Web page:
In addition, nuisance ordinances often target the most vulnerable. Domestic violence survivors, for example, are routinely evicted for calling 911 for help. Sociologists Matthew Desmond and Nicol Valdez found that nearly a third of homes labeled a nuisance in Milwaukee, Wisconsin were cited based on domestic violence incidents—and that properties in predominantly Black neighborhoods were more than 2.5 times as likely to receive a nuisance citation as properties in white neighborhoods. When vague laws like nuisance ordinances give police a wide range of discretion, enforcement is often racist. An investigation by the NYCLU (New York Civil Liberties Union) found that Rochester, New York issued nearly five times as many nuisance enforcement actions in areas with the highest concentration of people of color as it did in the whitest parts of town. New research (by your authors) also revealed that cities use chronic nuisance ordinances to evict people because of their disabilities. A mother in Baraboo, Wisconsin was cited after calling the police because her daughter was suicidal. Portland, Oregon labeled a resident’s home a nuisance because the city decided he had too much trash in his yard—even though his patient advocate explained that he couldn’t clean the yard because he was hospitalized for complications related to his disability. Police in Lakewood, Ohio informed a landlord that one of their tenants had called a mobile crisis center, threatening to harm himself. The landlord started eviction proceedings within weeks. A Maplewood, Missouri woman called a crisis hotline because she was suicidal; after the hotline’s volunteers sent police to her home to check on her and transfer her to a hospital, the city sent her a summons to a nuisance enforcement hearing for “generating too many calls for police services.” According to a lawsuit challenging Maplewood’s ordinance, at least 25 percent of the city’s nuisance cases stemmed from “obvious manifestations of disability.”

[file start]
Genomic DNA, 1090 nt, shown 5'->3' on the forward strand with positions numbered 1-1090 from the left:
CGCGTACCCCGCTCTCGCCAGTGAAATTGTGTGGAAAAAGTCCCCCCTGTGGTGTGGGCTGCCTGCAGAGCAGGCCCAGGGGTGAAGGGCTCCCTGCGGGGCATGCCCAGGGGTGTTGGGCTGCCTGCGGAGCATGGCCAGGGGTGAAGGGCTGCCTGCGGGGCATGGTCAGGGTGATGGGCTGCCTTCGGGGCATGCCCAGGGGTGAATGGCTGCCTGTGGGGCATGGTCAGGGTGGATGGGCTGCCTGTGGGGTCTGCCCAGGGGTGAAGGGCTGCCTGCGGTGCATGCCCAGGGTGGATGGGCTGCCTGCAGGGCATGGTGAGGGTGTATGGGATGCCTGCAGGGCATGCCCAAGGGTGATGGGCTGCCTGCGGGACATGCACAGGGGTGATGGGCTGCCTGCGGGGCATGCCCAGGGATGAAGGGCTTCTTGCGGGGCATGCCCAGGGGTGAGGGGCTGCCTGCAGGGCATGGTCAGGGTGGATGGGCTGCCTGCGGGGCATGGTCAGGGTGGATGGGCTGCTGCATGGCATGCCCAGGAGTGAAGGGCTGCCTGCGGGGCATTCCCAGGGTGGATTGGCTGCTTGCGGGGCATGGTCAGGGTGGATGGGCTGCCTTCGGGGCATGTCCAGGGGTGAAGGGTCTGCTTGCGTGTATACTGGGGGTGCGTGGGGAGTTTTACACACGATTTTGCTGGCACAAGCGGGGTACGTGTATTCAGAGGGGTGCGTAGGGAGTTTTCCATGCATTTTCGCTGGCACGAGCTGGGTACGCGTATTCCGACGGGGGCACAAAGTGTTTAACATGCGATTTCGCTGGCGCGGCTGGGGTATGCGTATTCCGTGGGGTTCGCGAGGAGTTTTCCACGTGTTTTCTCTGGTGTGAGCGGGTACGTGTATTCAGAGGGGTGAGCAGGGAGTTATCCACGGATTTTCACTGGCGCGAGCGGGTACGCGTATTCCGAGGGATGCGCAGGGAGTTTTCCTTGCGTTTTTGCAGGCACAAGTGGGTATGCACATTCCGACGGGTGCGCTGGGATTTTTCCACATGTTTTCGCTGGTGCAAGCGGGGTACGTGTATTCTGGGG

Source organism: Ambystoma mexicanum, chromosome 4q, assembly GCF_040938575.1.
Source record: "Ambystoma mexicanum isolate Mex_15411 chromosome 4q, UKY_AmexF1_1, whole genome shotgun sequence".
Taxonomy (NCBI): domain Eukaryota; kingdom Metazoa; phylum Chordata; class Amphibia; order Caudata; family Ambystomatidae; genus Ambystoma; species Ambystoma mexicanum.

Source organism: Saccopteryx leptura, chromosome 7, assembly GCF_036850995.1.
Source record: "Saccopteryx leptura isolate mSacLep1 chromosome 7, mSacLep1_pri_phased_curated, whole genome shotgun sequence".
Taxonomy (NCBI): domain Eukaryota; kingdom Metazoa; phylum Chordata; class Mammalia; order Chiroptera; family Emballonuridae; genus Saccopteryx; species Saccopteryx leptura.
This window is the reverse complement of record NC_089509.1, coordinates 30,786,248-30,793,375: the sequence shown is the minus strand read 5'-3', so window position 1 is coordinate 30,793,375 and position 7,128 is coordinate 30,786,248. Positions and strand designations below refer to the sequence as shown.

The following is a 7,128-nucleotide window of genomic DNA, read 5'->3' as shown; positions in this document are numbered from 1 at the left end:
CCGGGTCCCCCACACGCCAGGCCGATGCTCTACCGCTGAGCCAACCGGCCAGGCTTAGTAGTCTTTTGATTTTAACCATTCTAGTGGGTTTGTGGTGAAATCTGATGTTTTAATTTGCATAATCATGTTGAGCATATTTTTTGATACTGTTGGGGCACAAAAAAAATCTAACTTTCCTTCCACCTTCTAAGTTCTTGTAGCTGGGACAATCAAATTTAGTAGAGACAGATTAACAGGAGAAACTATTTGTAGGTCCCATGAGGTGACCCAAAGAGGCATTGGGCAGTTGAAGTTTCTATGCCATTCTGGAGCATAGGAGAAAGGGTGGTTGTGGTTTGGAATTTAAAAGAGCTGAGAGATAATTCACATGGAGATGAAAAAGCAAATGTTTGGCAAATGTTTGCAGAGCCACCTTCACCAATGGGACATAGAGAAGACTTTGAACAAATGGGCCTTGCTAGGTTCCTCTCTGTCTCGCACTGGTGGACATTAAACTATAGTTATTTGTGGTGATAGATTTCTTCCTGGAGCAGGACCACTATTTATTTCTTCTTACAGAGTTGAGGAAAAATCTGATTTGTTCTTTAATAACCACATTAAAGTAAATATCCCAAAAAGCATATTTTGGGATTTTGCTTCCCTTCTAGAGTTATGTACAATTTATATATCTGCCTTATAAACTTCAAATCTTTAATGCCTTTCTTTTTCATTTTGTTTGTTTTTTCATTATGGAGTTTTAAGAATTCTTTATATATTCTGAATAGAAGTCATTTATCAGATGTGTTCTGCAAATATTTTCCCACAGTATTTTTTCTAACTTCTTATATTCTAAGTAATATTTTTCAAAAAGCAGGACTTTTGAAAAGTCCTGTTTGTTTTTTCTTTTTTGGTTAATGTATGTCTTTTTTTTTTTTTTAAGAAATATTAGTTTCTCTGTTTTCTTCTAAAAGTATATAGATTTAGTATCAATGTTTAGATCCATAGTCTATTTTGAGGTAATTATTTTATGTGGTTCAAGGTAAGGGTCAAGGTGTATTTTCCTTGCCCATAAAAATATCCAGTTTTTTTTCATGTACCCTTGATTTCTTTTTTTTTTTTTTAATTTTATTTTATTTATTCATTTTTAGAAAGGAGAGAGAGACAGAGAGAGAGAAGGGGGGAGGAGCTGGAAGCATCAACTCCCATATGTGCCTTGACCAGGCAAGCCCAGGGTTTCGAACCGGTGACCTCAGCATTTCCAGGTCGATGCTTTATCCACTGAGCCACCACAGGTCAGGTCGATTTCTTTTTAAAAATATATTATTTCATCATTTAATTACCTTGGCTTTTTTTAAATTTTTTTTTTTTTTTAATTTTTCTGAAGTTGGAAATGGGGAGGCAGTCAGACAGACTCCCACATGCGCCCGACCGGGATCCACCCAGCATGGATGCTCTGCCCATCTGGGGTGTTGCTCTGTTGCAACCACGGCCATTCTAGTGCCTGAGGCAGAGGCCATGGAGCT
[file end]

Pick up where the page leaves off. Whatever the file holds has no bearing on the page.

There isn’t a shred of evidence that chronic nuisance ordinances make towns safer or more orderly. But study after study demonstrates that nuisance ordinances are used to harass people—specifically people of color, domestic violence survivors, and those with disabilities—and push them out of town.